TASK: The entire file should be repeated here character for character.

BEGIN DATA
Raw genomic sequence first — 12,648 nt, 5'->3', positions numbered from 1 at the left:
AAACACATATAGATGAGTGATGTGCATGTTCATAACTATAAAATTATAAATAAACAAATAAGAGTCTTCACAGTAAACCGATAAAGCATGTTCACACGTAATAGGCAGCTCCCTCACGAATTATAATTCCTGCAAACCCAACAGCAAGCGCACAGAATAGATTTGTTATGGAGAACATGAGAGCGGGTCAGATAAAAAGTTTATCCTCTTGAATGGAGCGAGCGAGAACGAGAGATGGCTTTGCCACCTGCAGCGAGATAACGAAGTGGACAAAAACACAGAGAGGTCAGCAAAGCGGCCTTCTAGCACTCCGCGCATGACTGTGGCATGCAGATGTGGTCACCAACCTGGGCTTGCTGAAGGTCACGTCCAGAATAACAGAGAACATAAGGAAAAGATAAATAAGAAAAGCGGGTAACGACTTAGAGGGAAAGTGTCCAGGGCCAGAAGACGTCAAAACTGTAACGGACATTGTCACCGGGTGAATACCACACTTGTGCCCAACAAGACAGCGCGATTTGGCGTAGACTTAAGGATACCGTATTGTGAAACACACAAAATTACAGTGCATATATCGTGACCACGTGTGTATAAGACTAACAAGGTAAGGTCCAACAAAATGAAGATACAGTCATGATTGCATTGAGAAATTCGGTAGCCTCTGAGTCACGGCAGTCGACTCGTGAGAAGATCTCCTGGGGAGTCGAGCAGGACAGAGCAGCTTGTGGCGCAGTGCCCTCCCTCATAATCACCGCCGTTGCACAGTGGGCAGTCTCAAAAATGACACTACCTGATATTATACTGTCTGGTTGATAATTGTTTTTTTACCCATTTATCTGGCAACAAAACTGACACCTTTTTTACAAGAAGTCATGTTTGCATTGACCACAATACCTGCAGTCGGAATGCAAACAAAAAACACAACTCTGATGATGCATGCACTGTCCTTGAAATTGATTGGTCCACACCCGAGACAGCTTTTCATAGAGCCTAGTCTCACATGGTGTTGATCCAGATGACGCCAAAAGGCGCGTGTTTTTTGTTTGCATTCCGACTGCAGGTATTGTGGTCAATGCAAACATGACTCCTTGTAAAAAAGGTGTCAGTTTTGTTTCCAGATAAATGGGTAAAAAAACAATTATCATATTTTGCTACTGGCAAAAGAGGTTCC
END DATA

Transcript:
Raw genomic sequence first — 12,648 nt, 5'->3', positions numbered from 1 at the left:
AAACACATATAGATGAGTGATGTGCATGTTCATAACTATAAAATTATAAATAAACAAATAAGAGTCTTCACAGTAAACCGATAAAGCATGTTCACACGTAATAGGCAGCTCCCTCACGAATTATAATTCCTGCAAACCCAACAGCAAGCGCACAGAATAGATTTGTTATGGAGAACATGAGAGCGGGTCAGATAAAAAGTTTATCCTCTTGAATGGAGCGAGCGAGAACGAGAGATGGCTTTGCCACCTGCAGCGAGATAACGAAGTGGACAAAAACACAGAGAGGTCAGCAAAGCGGCCTTCTAGCACTCCGCGCATGACTGTGGCATGCAGATGTGGTCACCAACCTGGGCTTGCTGAAGGTCACGTCCAGAATAACAGAGAACATAAGGAAAAGATAAATAAGAAAAGCGGGTAACGACTTAGAGGGAAAGTGTCCAGGGCCAGAAGACGTCAAAACTGTAACGGACATTGTCACCGGGTGAATACCACACTTGTGCCCAACAAGACAGCGCGATTTGGCGTAGACTTAAGGATACCGTATTGTGAAACACACAAAATTACAGTGCATATATCGTGACCACGTGTGTATAAGACTAACAAGGTAAGGTCCAACAAAATGAAGATACAGTCATGATTGCATTGAGAAATTCGGTAGCCTCTGAGTCACGGCAGTCGACTCGTGAGAAGATCTCCTGGGGAGTCGAGCAGGACAGAGCAGCTTGTGGCGCAGTGCCCTCCCTCATAATCACCGCCGTTGCACAGTGGGCAGTCTCAAAAATGACACTACCTGATATTATACTGTCTGGTTGATAATTGTTTTTTTACCCATTTATCTGGCAACAAAACTGACACCTTTTTTACAAGAAGTCATGTTTGCATTGACCACAATACCTGCAGTCGGAATGCAAACAAAAAACACAACTCTGATGATGCATGCACTGTCCTTGAAATTGATTGGTCCACACCCGAGACAGCTTTTCATAGAGCCTAGTCTCACATGGTGTTGATCCAGATGACGCCAAAAGGCGCGTGTTTTTTGTTTGCATTCCGACTGCAGGTATTGTGGTCAATGCAAACATGACTCCTTGTAAAAAAGGTGTCAGTTTTGTTTCCAGATAAATGGGTAAAAAAACAATTATCATATTTTGCTACTGGCAAAAGAGGTTCC